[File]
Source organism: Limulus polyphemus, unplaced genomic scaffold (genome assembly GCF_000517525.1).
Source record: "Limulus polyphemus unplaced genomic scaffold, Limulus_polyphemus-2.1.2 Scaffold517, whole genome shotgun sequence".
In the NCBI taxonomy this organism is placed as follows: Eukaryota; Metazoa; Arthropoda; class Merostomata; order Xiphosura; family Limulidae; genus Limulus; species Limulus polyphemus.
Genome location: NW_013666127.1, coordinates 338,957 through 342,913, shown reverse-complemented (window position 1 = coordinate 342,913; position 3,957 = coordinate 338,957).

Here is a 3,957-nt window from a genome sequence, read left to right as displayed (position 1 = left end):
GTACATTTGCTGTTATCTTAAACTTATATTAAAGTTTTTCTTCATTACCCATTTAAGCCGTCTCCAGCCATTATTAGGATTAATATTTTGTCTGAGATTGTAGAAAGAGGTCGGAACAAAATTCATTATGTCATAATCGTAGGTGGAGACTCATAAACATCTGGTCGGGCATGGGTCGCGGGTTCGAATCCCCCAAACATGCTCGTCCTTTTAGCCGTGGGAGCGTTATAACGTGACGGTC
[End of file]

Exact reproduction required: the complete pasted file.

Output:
Source organism: Limulus polyphemus, unplaced genomic scaffold (genome assembly GCF_000517525.1).
Source record: "Limulus polyphemus unplaced genomic scaffold, Limulus_polyphemus-2.1.2 Scaffold517, whole genome shotgun sequence".
In the NCBI taxonomy this organism is placed as follows: Eukaryota; Metazoa; Arthropoda; class Merostomata; order Xiphosura; family Limulidae; genus Limulus; species Limulus polyphemus.
Genome location: NW_013666127.1, coordinates 338,957 through 342,913, shown reverse-complemented (window position 1 = coordinate 342,913; position 3,957 = coordinate 338,957).

Here is a 3,957-nt window from a genome sequence, read left to right as displayed (position 1 = left end):
GTACATTTGCTGTTATCTTAAACTTATATTAAAGTTTTTCTTCATTACCCATTTAAGCCGTCTCCAGCCATTATTAGGATTAATATTTTGTCTGAGATTGTAGAAAGAGGTCGGAACAAAATTCATTATGTCATAATCGTAGGTGGAGACTCATAAACATCTGGTCGGGCATGGGTCGCGGGTTCGAATCCCCCAAACATGCTCGTCCTTTTAGCCGTGGGAGCGTTATAACGTGACGGTC